Steve, remember that 'Rome wasn't built a day' these things take time. For one months training expect 1-2lbs of muscle (not weight) to grow, so for all that weight you lift in a month it's a pretty meagre return. It takes time, dedication, maximum effort and patience to get fitter and stronger. If it was easy, the western world wouldn't be full of overweight unfit people!!!

With regards to your routine, i would say just keep going. You' aren't going to be stalling on exercises 8wks in, you'll begin to slow but you should still make gains. To break it up, try lowering the weight and going for more reps every now and again. Or you could try one week where you change the exercises, and then go back to what you were doing.

Just add a bit of variation if you're losing enthusiasm.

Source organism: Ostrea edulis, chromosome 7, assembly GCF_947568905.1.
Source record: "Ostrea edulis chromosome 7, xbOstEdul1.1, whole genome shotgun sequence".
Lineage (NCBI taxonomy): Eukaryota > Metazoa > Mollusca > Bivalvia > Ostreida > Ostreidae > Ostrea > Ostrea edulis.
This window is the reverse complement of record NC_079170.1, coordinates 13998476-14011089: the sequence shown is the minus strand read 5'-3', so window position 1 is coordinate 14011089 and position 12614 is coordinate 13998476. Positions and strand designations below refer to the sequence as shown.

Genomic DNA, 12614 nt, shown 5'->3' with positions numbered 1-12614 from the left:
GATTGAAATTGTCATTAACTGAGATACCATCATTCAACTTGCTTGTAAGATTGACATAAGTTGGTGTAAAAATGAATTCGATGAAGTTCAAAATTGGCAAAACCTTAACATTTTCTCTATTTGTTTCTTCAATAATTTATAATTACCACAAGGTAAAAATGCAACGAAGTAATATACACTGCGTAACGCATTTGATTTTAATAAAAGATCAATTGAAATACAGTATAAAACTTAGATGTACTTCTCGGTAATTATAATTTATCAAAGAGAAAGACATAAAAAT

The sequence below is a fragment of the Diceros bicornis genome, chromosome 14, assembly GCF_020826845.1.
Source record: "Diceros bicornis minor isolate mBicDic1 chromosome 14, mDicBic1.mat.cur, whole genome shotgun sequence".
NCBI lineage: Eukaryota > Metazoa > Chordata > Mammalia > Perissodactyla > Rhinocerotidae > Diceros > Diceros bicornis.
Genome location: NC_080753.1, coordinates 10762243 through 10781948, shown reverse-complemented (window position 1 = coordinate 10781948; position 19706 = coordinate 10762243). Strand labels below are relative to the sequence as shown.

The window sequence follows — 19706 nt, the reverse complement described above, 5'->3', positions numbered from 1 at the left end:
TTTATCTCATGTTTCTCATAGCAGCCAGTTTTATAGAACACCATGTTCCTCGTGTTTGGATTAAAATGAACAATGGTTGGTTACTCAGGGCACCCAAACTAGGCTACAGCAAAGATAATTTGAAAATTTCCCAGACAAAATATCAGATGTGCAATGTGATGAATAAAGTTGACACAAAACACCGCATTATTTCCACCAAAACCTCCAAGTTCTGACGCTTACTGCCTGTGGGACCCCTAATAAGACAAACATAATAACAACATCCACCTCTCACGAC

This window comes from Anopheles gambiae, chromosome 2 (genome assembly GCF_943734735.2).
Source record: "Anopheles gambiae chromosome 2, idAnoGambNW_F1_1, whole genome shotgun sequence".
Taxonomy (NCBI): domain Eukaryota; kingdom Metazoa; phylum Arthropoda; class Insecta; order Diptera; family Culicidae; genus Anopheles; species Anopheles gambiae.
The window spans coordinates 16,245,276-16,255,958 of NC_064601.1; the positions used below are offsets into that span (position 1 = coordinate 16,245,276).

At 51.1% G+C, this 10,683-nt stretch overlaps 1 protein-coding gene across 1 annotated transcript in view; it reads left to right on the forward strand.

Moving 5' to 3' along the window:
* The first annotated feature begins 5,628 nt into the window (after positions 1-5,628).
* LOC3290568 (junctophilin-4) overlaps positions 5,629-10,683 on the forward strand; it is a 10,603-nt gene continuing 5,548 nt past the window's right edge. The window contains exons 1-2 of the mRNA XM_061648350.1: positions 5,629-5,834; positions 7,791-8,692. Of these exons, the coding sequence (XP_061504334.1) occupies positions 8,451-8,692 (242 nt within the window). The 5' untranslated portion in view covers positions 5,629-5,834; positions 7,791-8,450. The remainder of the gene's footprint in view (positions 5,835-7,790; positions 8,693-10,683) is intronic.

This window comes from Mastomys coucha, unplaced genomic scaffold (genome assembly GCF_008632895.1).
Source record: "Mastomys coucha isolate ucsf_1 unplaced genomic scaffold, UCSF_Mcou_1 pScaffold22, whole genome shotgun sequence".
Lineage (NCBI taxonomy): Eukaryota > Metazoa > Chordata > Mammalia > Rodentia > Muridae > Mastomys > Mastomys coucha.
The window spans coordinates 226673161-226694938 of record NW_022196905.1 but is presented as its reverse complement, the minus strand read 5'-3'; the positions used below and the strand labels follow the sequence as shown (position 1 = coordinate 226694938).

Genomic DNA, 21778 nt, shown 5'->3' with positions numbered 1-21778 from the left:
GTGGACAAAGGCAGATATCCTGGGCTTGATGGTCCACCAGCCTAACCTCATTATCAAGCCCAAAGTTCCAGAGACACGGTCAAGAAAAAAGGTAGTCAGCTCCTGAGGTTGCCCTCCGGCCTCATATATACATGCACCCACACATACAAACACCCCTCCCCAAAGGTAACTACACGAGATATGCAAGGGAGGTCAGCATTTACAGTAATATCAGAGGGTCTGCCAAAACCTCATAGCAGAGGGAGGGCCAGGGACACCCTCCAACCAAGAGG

Thanks for the reminder. I know it wasn't built in a day, but I was hoping for some noticeable improvement sooner than later. I suppose I'll have to do photos to show myself the differences. Please don't misunderstand; I haven't lost enthusiasm. I don't think I can lose that at this point in time because after working out, I feel so pumped up, and I can feel the all the muscles the next day - I continuously stretch and contract as a result. I just want to make sure I am going at it at the right pace, work load, etc. as I do not want to miss out on gains by doing too little, but I also don't want to overtrain. For example, I am working 3 sets of 5 reps; would I benefit more going to 5 sets of 5. Ok, ok, I actually do 4 sets on bench press because I like it so...... I know there's probably some benefit, but is the benefit worth the extra effort, time, etc.? Just trying to improve my knowledge to improve my routine.